GEOGRAPHY OF MAURITIUS

Geography of Mauritius

Climate
The local climate is tropical, modified by southeast trade winds; there is a warm, dry winter from May to November and a hot, wet, and humid summer from November to May. Anti-cyclones affect the country during May to September. Cyclones affect the country during November–April. Hollanda (1994) and Dina (2002) were the worst two last cyclones to have affected the island.

Statistics
Location: Southern Africa, island in the Indian Ocean, east of Madagascar Geographic coordinates: 20°17′S 57°33′E

Map references: World

Area (includes Agalega Islands, Cargados Carajos Shoals (Saint Brandon), and Rodrigues):
total: 2,040 km²
land: 2,030 km²
water: 10 km²

Area - comparative: almost 11 times the size of Washington, D.C.

Land boundaries: 0 km

Coastline: 177 km

Maritime claims:
continental shelf: 200 nmi (370.4 km; 230.2 mi) or to the edge of the continental margin
exclusive economic zone: 200 nmi (370.4 km; 230.2 mi)
territorial sea: 12 nmi (22.2 km; 13.8 mi)

Terrain: small coastal plain rising to discontinuous mountains encircling central plateau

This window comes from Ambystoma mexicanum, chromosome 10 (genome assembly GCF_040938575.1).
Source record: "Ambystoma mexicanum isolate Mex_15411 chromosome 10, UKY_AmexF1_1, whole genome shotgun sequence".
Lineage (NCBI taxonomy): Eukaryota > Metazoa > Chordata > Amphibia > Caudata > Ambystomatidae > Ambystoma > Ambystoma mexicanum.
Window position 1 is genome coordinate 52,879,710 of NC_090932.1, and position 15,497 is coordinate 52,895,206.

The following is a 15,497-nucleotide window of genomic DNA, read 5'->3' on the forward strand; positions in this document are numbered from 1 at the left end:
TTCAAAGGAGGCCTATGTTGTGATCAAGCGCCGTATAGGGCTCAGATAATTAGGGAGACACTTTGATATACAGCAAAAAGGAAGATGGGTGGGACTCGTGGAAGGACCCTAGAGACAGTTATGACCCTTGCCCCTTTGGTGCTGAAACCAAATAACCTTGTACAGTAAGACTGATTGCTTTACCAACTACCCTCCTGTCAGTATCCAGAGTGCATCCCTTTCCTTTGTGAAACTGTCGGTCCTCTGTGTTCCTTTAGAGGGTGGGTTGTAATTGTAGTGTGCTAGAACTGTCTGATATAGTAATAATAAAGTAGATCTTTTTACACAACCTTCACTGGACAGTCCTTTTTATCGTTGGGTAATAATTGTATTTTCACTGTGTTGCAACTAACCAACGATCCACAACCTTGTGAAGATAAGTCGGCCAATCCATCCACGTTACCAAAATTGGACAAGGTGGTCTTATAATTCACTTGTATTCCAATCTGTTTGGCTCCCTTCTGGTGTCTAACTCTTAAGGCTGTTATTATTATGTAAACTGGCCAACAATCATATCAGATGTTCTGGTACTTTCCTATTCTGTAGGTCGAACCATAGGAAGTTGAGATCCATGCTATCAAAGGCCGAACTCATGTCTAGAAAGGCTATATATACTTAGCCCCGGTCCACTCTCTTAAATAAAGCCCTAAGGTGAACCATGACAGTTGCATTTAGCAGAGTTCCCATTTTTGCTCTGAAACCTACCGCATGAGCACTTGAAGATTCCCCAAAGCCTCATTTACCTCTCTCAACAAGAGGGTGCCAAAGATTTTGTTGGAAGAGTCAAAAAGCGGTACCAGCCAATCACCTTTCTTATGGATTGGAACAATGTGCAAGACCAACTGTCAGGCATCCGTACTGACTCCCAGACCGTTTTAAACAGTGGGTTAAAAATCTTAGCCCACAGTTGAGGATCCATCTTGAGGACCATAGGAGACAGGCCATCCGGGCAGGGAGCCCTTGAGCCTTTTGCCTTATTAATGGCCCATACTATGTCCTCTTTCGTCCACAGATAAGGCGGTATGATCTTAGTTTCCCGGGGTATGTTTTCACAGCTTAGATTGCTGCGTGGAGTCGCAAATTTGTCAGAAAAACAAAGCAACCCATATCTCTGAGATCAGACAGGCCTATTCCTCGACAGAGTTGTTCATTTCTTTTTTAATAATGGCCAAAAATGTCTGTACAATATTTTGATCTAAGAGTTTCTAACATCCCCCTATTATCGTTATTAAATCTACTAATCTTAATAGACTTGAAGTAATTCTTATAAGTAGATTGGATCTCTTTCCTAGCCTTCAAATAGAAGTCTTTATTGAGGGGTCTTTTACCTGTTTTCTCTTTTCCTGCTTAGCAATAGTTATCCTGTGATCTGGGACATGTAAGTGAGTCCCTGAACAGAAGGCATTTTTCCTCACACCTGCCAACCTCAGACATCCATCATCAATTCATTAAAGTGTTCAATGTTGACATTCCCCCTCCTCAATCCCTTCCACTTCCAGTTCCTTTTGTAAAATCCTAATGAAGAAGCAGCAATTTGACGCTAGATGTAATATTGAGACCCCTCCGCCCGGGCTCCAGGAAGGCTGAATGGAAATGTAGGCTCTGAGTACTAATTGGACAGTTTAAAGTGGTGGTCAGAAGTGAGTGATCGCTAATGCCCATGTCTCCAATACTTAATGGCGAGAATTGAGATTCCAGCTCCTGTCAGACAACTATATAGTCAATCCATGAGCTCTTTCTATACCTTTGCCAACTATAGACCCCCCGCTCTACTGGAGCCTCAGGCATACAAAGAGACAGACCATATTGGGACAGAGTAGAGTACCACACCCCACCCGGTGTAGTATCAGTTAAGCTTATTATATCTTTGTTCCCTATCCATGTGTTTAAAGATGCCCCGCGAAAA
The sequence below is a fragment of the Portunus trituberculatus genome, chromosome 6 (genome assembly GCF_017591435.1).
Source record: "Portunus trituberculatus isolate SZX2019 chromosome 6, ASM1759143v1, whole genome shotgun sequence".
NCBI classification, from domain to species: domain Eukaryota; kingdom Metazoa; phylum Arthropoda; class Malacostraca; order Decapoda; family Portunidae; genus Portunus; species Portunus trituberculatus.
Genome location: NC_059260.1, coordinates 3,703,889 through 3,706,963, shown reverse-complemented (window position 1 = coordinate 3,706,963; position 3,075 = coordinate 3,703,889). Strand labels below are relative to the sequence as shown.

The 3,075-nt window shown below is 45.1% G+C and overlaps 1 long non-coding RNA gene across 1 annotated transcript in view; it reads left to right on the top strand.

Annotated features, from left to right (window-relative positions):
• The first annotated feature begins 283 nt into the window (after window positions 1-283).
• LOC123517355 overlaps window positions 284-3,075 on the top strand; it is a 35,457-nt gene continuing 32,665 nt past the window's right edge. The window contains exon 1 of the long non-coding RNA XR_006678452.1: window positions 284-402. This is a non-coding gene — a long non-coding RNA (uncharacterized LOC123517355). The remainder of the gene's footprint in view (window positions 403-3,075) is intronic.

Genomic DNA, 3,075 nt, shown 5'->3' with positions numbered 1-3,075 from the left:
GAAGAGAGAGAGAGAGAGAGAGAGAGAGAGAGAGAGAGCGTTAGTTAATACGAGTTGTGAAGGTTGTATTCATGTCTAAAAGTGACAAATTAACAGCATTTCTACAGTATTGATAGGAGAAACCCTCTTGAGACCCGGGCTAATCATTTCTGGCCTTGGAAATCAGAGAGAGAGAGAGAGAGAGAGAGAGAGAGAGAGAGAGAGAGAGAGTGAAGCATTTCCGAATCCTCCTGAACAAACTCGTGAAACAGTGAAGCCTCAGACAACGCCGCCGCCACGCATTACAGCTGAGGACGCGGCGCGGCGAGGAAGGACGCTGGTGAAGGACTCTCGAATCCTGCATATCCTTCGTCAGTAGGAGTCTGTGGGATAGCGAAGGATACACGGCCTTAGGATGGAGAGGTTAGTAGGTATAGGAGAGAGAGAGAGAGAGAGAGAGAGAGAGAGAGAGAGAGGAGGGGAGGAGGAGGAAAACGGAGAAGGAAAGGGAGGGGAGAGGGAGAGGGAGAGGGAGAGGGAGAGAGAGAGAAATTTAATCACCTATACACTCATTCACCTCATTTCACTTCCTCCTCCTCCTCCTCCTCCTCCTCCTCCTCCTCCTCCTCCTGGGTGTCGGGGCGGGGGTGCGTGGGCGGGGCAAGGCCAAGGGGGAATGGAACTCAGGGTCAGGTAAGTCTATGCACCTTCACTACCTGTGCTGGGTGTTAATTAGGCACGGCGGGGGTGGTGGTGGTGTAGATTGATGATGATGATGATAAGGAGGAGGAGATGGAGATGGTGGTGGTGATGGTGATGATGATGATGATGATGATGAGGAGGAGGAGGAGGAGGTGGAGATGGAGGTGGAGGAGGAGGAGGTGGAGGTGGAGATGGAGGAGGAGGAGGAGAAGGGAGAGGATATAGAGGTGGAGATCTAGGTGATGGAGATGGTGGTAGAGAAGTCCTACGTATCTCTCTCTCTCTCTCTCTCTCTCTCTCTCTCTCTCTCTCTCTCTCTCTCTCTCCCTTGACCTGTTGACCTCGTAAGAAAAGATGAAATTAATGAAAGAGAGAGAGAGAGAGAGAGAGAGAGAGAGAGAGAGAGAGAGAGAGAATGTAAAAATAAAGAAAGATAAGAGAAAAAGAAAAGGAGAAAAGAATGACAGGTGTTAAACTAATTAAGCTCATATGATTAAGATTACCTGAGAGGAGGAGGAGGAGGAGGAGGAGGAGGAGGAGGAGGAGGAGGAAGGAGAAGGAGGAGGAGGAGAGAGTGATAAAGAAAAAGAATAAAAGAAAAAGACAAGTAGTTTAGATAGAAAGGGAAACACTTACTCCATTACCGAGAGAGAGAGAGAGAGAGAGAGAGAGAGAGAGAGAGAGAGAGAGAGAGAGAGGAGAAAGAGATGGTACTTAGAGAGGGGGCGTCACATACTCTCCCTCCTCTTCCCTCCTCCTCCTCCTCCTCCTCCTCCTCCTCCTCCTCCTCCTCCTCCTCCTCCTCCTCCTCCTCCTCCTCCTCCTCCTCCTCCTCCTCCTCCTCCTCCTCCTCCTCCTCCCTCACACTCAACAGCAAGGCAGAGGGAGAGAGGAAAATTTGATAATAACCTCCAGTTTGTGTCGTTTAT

Elevation extremes:
lowest point: Indian Ocean 0 m
highest point: Piton de la Petite Rivière Noire 828 m

Natural resources: arable land, fish

Land use:
arable land: 49.26%
permanent crops: 2.96%
permanent pastures: 3%
forests and woodland: 22%
other: 23% (1993 est.)

Irrigated land: 200 km² (1998 est.)

Natural hazards: cyclones (November to April); almost completely surrounded by reefs that may pose maritime hazards

Environment - current issues: water pollution, degradation of coral reefs

Environment - international agreements:
party to: Biodiversity, Climate Change, Climate Change-Kyoto Protocol, Desertification, Endangered Species, Environmental Modification, Hazardous Wastes, Law of the Sea, Marine Life Conservation, Nuclear Test Ban, Ozone Layer Protection, Ship Pollution, Wetlands signed, but not ratified: none of the selected agreements

Geography - note: The main island, from which the country derives its name, is of volcanic origin and is almost entirely surrounded by coral reefs.

Landscape near Les Mariannes